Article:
In an exchange with investment analyst Carl McDonald,of Oppenheimer & Co. during Health Net's earnings conference call, Gellert said the company was counting on growth whichever direction the economy takes.
"We're basically depending on the economy, either expecting some Medicaid improvement or some commercial improvement, and that covers us either way," he said. If the economy gets worse, "we'll get more Medi-Cal [California's Medicaid program]; if it gets better, we'll get more commercial."
Health reform effect
But profits that companies such as Health Net and Humana are leaning on now could dry up before long if state budgets get any leaner or federal health system reform shrinks payments to Medicare managed care companies, experts said.
"In the longer term, there is some risk on putting too much weight on public programs because Medicaid and Medicare -- especially Medicare -- have long-term solvency issues," said Thomas Buchmueller, PhD, professor of business economics and public policy at the University of Michigan's Stephen M. Ross School of Business.
"Policymakers are going to look for ways to control spending," Buchmueller said. "Cutting pay to private health insurance plans is one lever, and one area this administration and Democrats have been more open to than the Bush administration."
Some of the largest health plans pared down administrative costs in 2009, either because their Medicare and Medicaid business wasn't strong enough to drive profits alone, or because the companies needed both things to overcome the economic drag on profits.
Aetna, Cigna, WellPoint and United were among the plans that cut a significant portion of their work force in 2009.
Cutting overhead makes sense in the short term, but there is a limit to how much these companies can scale back without compromising service, Buchmueller said. Whether that ends up hurting the companies remains to be seen.
"There are probably trade-offs in terms of customer service and relations with providers," he said. "The other long-term trend in the health insurance industry is toward consolidation. So ultimately it may be consumers who are the ones who bear the brunt. Maybe 15 years ago if you got bad service from your HMO, you could switch to another one in the market. Now people have fewer options."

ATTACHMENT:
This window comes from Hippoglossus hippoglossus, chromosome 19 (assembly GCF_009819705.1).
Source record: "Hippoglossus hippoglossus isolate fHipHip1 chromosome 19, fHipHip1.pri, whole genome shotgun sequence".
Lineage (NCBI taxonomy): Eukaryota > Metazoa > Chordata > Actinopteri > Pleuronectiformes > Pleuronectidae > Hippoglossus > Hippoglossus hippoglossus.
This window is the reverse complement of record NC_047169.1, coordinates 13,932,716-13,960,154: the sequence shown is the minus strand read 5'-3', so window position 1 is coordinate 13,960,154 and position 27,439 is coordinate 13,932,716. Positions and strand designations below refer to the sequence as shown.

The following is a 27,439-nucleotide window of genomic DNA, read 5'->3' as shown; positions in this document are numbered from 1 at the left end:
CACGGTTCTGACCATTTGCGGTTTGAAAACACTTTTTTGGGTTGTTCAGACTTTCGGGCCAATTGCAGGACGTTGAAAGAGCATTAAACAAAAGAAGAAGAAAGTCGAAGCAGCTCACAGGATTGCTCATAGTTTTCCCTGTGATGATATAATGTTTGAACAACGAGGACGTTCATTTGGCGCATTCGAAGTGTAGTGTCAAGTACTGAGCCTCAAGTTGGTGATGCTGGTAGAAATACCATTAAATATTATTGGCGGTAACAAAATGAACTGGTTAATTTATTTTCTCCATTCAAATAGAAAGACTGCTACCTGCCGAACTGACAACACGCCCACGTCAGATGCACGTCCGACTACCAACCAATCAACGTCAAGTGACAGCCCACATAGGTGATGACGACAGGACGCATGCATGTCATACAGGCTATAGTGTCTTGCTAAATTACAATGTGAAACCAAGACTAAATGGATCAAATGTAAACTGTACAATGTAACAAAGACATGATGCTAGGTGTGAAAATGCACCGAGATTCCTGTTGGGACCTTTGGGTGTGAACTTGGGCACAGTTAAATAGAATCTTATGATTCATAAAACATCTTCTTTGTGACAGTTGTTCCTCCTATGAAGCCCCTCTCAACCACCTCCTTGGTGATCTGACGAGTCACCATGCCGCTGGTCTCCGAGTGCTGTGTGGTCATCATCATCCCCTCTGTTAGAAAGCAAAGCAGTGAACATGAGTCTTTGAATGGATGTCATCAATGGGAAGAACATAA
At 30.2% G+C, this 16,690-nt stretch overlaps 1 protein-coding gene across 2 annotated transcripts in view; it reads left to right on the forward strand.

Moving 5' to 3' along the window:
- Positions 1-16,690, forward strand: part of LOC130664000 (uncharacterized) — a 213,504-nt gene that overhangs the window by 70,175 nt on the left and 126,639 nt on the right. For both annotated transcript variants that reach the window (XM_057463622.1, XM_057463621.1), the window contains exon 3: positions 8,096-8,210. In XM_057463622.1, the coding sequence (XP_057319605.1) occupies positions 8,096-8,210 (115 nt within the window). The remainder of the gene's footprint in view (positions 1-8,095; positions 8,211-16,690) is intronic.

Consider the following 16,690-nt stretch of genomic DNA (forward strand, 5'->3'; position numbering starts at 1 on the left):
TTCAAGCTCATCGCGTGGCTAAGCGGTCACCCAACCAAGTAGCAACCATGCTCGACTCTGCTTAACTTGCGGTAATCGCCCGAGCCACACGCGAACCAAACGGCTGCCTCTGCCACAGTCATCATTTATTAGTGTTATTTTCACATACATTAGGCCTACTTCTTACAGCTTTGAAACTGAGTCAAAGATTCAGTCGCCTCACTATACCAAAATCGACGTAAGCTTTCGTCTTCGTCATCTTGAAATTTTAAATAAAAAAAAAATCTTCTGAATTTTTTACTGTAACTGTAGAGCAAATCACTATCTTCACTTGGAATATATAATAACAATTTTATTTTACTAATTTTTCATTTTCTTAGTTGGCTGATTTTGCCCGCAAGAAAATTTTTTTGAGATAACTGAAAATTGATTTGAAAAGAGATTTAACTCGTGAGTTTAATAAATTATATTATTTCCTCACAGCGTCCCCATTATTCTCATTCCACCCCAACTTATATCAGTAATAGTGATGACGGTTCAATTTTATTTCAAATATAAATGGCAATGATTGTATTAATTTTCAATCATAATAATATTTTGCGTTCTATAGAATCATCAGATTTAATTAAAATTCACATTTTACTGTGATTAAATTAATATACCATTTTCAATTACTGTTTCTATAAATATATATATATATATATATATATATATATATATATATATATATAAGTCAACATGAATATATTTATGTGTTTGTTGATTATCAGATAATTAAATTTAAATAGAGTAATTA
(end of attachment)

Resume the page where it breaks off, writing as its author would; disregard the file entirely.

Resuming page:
Investors, however, still have plenty of choices, and whether they continue to put their money into health insurance companies will depend in part on whether federal health system reform stalls or moves forward, experts said. During 2009 negotiations, stock prices for the major health plans tended to rise whenever Congress appeared unlikely to move forward, and dropped when major health system reform legislation passed.
Why that trend persisted is a bit of a mystery, Buchmueller said, because a health insurance mandate was a consistent element of reform proposals.
"If I was in a market and the government said people had to buy my product, I would think that would be a good thing," he said. "The status quo means they are less likely to be subject to new federal regulations, but what we saw after demise of the Clinton plan was different states try to fill the void, so we might see a lot of new state regulations, things that may impose costs on the plans, so there could be a bit of, 'Be careful what you wish for.' "
Though insurance company executives were, almost without exception, cautious about projected earnings for 2010, Goldman Sachs investment analyst Matthew Borsch saw 2009 results as a sign of the end of the industry's down cycle.
"We expect commercial margins and enrollment to stabilize and gradually expand from here," he wrote in research notes to investors. "While we still expect a drag from Medicare Advantage reimbursement, our forecast is now less negative given the likely more incremental and moderate approach to health care policy/reform."